SOMETIMES an alien sound comes along and we all just fall in love with it. That’s what happened with the late but legendary Hawaiian ukulele star known as IZ. He reclaimed “Somewhere over the Rainbow” which most of us thought could never be disassociated from The Wizard of Oz and Judy Garland’s trip to the Emerald City. But somehow his simple, gentle Hawaiian version captured not only my heart, but the hearts of millions of people around the world. Also a fun fact, from what I understand this song’s popularity also put a large boost into ukulele sales.

Shooter Jennings

The Neverending Story


Hello, Are you there? Childhood nostalgia is calling. Thank you to this movie for teaching everything we needed to know about the 80’s. I love synth-pop music for the same reasons I love the 80’s movies that feature it. Because it takes me back to my childhood and helps me think about a magical world that is sparklier, like Fantasia. In 2016 outlaw country rocker Shooter Jennings worked alongside Brandi Carlile to create his ode to the Italian disco legend Giorgio Moroder, who was the original theme song performer of this epic ballad. Weird? Yes. Amazing? Hell Yes.

Don’t Think Twice It’s Alright

Various Artists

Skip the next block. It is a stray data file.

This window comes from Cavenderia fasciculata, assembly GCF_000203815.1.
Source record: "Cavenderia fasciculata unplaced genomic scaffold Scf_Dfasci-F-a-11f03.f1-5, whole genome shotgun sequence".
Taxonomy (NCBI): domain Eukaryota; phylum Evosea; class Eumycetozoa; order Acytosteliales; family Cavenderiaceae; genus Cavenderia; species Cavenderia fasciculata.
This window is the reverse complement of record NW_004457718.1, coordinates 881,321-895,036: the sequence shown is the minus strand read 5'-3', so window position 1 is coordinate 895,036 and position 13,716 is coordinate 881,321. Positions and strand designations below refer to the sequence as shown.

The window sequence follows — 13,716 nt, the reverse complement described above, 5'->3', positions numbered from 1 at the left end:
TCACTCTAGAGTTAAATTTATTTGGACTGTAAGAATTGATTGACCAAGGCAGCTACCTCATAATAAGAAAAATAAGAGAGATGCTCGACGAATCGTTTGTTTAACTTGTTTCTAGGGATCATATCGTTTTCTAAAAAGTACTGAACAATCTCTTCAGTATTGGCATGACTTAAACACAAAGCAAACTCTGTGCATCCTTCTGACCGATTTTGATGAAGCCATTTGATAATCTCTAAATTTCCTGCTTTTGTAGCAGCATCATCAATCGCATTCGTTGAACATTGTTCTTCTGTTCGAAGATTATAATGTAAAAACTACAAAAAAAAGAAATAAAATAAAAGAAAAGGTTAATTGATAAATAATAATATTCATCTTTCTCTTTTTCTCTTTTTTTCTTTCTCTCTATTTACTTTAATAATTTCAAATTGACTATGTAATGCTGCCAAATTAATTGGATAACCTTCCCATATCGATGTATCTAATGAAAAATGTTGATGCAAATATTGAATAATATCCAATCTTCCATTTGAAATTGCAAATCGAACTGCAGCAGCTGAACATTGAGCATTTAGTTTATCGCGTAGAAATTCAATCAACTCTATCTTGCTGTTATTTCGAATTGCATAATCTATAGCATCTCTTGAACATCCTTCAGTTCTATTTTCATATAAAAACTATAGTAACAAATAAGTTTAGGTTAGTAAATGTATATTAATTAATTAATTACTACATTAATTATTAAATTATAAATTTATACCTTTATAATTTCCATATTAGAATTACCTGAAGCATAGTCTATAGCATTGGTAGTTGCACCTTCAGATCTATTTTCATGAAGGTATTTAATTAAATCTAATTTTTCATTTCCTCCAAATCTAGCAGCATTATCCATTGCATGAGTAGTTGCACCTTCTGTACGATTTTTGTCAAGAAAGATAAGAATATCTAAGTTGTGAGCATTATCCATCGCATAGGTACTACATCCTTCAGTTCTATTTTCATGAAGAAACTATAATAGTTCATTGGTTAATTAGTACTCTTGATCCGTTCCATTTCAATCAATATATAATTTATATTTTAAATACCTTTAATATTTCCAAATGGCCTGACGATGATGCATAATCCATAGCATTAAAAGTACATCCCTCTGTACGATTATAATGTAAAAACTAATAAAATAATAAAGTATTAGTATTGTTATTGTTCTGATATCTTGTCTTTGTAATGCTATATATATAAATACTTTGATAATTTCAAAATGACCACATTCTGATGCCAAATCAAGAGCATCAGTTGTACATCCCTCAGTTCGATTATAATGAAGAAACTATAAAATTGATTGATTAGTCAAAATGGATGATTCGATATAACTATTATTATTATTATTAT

This song gets an honorable mention. With all this talk of covers I thought it was worth sharing a special bonus cover.  Originally written and performed by the amazing Bob Dylan in 1962, this song has since been covered by over 70 different artists.  Some of which include  Willie Nelson, Merle Haggard, Peter, Paul and Mary, Randy Travis, Johnny Cash, Ed Sheeran, Elvis Presley, Waylon Jennings, Donavon Frankenreiter, Jerry Reed, Joan Baez, O.A.R, John Mayer and Eric Clapton, just to name a few. I think the song has been covered so many times over due to the sheer emotional nature of it. “Don’t Think Twice, It’s All Right,” is Dylan’s saddest, most beautiful, screw-off song ever written. It’s a break up song, and the guy is hurt and wounded, but like most of us during a split, he refuses let on. The song evokes emotions that are equally tender and forgiving, yet also incredibly spiteful.  The lyrics capture the very essence of what it feels like exhausting everything one could do to make something last, but still having things fall to ruin in the end. You can’t not love this song. Because let’s be honest, I think we all have someone that the lyrics “You just kinda wasted my precious time, but don’t think twice it’s alright” ring true for. I certainly know I do.